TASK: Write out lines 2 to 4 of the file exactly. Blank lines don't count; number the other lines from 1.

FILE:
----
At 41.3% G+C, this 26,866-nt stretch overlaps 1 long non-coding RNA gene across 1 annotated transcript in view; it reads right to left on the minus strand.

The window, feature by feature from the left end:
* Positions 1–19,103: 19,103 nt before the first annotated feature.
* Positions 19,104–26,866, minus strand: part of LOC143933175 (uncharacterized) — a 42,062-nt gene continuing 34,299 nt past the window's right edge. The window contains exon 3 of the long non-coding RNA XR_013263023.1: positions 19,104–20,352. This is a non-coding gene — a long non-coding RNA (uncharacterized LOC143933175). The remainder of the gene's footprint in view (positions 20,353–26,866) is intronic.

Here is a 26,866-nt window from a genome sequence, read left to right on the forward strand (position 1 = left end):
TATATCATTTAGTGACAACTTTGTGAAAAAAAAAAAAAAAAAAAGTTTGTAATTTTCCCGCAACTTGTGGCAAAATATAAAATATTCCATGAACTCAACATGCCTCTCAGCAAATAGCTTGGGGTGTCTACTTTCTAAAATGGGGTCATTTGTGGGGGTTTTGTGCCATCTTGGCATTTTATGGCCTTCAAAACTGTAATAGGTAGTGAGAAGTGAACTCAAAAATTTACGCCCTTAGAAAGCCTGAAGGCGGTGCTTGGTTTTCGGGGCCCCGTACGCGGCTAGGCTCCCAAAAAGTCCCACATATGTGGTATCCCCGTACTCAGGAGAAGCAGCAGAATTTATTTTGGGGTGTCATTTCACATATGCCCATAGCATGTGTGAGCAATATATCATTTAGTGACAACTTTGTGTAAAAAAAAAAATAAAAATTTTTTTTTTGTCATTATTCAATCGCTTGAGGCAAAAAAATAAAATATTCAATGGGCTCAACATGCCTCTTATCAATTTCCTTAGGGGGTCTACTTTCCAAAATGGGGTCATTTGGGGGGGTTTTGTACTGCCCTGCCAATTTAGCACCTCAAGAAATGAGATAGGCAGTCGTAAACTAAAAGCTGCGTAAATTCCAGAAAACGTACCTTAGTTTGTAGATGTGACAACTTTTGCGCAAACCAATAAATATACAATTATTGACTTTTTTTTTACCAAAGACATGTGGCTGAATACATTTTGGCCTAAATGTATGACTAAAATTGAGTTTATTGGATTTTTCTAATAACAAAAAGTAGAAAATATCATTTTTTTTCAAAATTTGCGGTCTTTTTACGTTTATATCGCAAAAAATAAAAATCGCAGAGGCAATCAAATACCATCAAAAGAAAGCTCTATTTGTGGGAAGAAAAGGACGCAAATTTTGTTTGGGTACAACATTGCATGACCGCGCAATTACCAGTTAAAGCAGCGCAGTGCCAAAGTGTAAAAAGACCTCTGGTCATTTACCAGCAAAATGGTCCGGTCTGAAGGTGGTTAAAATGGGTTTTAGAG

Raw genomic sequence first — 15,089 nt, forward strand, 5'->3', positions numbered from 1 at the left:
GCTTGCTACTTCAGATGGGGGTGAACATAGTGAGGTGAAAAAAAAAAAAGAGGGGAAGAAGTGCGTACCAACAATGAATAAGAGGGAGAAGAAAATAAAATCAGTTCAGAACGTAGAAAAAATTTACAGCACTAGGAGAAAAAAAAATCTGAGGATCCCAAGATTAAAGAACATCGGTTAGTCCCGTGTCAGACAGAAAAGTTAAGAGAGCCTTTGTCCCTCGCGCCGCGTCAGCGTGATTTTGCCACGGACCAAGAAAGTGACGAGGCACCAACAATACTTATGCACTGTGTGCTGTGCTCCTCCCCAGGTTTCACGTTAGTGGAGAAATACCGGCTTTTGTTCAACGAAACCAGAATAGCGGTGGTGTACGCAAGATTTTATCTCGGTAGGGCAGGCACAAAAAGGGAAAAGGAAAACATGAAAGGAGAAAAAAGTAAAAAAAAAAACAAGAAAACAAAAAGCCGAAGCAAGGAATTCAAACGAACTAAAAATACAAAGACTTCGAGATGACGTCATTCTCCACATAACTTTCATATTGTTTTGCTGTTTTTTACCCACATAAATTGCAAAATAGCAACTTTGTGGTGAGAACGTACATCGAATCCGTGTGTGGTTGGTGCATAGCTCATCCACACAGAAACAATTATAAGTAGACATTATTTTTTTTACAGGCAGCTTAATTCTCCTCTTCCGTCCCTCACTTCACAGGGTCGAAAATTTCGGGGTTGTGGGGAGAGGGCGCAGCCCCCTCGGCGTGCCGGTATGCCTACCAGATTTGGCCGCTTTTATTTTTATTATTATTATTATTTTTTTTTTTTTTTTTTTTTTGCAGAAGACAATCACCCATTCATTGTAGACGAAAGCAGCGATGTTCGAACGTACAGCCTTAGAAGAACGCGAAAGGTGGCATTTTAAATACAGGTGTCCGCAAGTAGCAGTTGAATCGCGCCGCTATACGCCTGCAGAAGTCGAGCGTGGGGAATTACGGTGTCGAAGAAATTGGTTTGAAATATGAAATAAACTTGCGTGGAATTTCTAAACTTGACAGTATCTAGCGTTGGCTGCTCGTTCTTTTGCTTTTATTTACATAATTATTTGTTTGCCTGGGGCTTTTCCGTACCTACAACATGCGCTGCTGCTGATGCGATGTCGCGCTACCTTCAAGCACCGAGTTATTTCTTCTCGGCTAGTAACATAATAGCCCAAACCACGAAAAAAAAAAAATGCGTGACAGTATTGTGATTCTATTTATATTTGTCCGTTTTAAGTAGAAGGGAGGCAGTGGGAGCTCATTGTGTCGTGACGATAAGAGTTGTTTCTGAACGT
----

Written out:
The window, feature by feature from the left end:
* Positions 1–19,103: 19,103 nt before the first annotated feature.
* Positions 19,104–26,866, minus strand: part of LOC143933175 (uncharacterized) — a 42,062-nt gene continuing 34,299 nt past the window's right edge. The window contains exon 3 of the long non-coding RNA XR_013263023.1: positions 19,104–20,352. This is a non-coding gene — a long non-coding RNA (uncharacterized LOC143933175). The remainder of the gene's footprint in view (positions 20,353–26,866) is intronic.